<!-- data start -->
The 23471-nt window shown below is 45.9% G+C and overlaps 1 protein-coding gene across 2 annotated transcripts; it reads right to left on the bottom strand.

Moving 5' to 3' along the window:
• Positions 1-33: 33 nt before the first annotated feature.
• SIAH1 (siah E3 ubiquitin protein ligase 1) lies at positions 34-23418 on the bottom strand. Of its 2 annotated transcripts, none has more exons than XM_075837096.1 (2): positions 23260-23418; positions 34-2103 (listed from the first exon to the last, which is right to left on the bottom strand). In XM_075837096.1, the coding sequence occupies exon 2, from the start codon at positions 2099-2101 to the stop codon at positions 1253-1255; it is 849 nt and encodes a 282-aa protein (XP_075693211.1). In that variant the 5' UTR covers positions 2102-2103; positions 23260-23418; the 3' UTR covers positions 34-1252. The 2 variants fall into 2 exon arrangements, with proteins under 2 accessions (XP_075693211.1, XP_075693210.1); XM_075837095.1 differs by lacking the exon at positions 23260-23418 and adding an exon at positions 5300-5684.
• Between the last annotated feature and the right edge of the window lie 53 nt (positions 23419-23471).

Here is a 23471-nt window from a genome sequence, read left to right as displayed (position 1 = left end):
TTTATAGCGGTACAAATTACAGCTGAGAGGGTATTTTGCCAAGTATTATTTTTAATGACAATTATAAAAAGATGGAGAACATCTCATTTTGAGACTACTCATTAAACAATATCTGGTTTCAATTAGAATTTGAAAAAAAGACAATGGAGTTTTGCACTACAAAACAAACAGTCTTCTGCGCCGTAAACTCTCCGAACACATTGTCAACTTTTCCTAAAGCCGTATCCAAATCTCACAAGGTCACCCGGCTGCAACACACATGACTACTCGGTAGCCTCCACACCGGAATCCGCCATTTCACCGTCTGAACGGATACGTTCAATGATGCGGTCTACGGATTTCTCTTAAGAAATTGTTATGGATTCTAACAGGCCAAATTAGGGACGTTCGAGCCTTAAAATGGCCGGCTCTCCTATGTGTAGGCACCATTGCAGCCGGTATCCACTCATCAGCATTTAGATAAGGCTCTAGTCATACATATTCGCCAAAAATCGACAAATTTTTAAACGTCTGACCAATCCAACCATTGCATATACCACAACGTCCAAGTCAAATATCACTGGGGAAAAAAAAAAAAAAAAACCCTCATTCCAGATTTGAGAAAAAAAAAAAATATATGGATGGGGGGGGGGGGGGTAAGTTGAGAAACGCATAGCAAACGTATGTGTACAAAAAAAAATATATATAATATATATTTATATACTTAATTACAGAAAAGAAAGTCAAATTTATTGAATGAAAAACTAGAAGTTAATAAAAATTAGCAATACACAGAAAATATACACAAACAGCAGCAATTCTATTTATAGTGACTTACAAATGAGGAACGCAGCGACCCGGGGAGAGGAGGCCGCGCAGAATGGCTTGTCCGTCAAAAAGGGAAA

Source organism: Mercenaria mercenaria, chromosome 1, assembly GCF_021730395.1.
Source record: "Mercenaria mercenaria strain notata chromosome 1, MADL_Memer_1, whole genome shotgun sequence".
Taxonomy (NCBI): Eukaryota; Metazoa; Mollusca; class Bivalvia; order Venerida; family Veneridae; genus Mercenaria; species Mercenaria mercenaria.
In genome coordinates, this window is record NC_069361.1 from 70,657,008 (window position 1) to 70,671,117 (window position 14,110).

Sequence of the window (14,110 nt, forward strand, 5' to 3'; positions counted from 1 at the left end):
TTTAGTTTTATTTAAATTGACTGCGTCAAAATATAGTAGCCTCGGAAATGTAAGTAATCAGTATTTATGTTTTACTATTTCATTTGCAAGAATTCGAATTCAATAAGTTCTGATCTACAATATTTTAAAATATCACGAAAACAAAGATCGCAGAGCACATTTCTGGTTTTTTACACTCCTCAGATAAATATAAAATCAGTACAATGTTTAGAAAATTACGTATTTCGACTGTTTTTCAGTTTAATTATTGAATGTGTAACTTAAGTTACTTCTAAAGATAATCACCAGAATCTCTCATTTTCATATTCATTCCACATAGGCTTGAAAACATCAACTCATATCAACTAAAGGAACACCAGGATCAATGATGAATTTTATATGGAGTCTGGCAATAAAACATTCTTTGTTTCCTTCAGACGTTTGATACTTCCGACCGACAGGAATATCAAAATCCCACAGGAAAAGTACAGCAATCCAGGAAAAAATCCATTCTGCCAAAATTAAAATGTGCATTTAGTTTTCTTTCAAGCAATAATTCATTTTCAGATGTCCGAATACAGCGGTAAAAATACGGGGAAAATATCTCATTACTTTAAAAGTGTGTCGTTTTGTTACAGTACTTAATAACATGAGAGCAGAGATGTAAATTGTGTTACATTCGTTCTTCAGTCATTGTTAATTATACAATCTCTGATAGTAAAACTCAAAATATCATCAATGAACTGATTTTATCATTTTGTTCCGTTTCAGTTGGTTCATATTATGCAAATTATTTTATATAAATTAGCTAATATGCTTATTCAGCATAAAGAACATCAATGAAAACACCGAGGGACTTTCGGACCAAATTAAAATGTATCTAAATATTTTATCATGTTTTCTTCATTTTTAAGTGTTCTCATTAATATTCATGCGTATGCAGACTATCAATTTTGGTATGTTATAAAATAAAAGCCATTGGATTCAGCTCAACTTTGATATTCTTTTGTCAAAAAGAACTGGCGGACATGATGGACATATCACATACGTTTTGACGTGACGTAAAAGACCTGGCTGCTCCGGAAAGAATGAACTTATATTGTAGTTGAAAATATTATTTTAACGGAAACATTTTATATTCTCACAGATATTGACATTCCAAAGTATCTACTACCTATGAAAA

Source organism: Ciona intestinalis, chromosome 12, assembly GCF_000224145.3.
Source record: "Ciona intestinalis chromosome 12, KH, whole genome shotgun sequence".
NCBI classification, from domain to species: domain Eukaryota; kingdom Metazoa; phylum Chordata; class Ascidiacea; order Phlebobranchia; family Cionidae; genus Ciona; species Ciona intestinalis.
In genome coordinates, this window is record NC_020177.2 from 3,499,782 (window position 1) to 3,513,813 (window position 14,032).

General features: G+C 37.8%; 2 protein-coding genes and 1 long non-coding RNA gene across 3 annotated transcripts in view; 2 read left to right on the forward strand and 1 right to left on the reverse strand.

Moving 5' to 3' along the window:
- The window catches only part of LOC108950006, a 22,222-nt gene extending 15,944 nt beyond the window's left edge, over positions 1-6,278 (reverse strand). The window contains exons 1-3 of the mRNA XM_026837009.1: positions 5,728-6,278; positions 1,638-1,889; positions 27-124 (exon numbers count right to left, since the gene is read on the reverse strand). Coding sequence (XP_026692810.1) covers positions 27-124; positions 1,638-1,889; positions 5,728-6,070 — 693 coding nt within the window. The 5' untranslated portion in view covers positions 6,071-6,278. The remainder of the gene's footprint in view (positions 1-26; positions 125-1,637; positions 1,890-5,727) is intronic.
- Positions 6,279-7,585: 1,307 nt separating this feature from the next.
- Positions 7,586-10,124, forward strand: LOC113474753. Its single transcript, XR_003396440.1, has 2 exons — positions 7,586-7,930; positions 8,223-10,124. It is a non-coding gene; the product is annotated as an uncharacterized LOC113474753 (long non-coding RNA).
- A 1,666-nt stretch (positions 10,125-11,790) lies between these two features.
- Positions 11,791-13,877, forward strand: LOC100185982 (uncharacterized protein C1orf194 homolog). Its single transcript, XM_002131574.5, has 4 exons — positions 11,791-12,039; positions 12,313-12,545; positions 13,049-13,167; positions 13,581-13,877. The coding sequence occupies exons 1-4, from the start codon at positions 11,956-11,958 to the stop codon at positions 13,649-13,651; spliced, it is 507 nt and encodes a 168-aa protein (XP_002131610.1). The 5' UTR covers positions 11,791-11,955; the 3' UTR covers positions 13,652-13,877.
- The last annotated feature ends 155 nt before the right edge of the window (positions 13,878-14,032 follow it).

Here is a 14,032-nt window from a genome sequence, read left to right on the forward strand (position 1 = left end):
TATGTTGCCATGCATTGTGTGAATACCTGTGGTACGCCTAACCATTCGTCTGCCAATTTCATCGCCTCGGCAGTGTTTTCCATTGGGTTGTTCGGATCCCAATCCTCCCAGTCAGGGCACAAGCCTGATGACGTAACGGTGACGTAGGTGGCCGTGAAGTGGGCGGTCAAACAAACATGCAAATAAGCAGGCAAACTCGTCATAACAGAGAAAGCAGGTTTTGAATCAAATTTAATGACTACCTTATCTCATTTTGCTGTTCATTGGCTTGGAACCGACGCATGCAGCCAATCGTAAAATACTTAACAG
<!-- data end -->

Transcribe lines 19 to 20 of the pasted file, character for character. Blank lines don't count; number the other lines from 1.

Moving 5' to 3' along the window:
- The window catches only part of LOC108950006, a 22,222-nt gene extending 15,944 nt beyond the window's left edge, over positions 1-6,278 (reverse strand). The window contains exons 1-3 of the mRNA XM_026837009.1: positions 5,728-6,278; positions 1,638-1,889; positions 27-124 (exon numbers count right to left, since the gene is read on the reverse strand). Coding sequence (XP_026692810.1) covers positions 27-124; positions 1,638-1,889; positions 5,728-6,070 — 693 coding nt within the window. The 5' untranslated portion in view covers positions 6,071-6,278. The remainder of the gene's footprint in view (positions 1-26; positions 125-1,637; positions 1,890-5,727) is intronic.